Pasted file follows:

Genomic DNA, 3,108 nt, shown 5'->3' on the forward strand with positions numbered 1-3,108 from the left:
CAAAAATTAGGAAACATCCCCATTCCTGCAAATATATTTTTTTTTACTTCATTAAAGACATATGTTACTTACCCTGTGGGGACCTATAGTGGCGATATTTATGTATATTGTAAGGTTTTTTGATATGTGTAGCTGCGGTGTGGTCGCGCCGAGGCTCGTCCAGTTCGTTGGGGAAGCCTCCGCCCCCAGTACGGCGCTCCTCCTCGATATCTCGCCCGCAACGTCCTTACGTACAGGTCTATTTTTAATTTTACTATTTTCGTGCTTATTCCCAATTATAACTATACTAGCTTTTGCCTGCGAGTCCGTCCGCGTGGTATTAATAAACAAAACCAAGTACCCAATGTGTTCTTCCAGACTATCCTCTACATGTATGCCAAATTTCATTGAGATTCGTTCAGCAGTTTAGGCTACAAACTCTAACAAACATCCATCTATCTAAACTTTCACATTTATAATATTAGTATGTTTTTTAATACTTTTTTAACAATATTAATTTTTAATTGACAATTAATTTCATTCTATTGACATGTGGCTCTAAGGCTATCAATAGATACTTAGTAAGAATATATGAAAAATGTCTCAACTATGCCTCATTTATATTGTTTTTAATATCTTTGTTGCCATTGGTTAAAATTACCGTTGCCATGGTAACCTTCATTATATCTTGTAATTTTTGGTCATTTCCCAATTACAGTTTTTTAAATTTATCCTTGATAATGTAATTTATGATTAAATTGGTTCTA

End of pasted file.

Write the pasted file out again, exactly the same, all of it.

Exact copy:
Genomic DNA, 3,108 nt, shown 5'->3' on the forward strand with positions numbered 1-3,108 from the left:
CAAAAATTAGGAAACATCCCCATTCCTGCAAATATATTTTTTTTTACTTCATTAAAGACATATGTTACTTACCCTGTGGGGACCTATAGTGGCGATATTTATGTATATTGTAAGGTTTTTTGATATGTGTAGCTGCGGTGTGGTCGCGCCGAGGCTCGTCCAGTTCGTTGGGGAAGCCTCCGCCCCCAGTACGGCGCTCCTCCTCGATATCTCGCCCGCAACGTCCTTACGTACAGGTCTATTTTTAATTTTACTATTTTCGTGCTTATTCCCAATTATAACTATACTAGCTTTTGCCTGCGAGTCCGTCCGCGTGGTATTAATAAACAAAACCAAGTACCCAATGTGTTCTTCCAGACTATCCTCTACATGTATGCCAAATTTCATTGAGATTCGTTCAGCAGTTTAGGCTACAAACTCTAACAAACATCCATCTATCTAAACTTTCACATTTATAATATTAGTATGTTTTTTAATACTTTTTTAACAATATTAATTTTTAATTGACAATTAATTTCATTCTATTGACATGTGGCTCTAAGGCTATCAATAGATACTTAGTAAGAATATATGAAAAATGTCTCAACTATGCCTCATTTATATTGTTTTTAATATCTTTGTTGCCATTGGTTAAAATTACCGTTGCCATGGTAACCTTCATTATATCTTGTAATTTTTGGTCATTTCCCAATTACAGTTTTTTAAATTTATCCTTGATAATGTAATTTATGATTAAATTGGTTCTA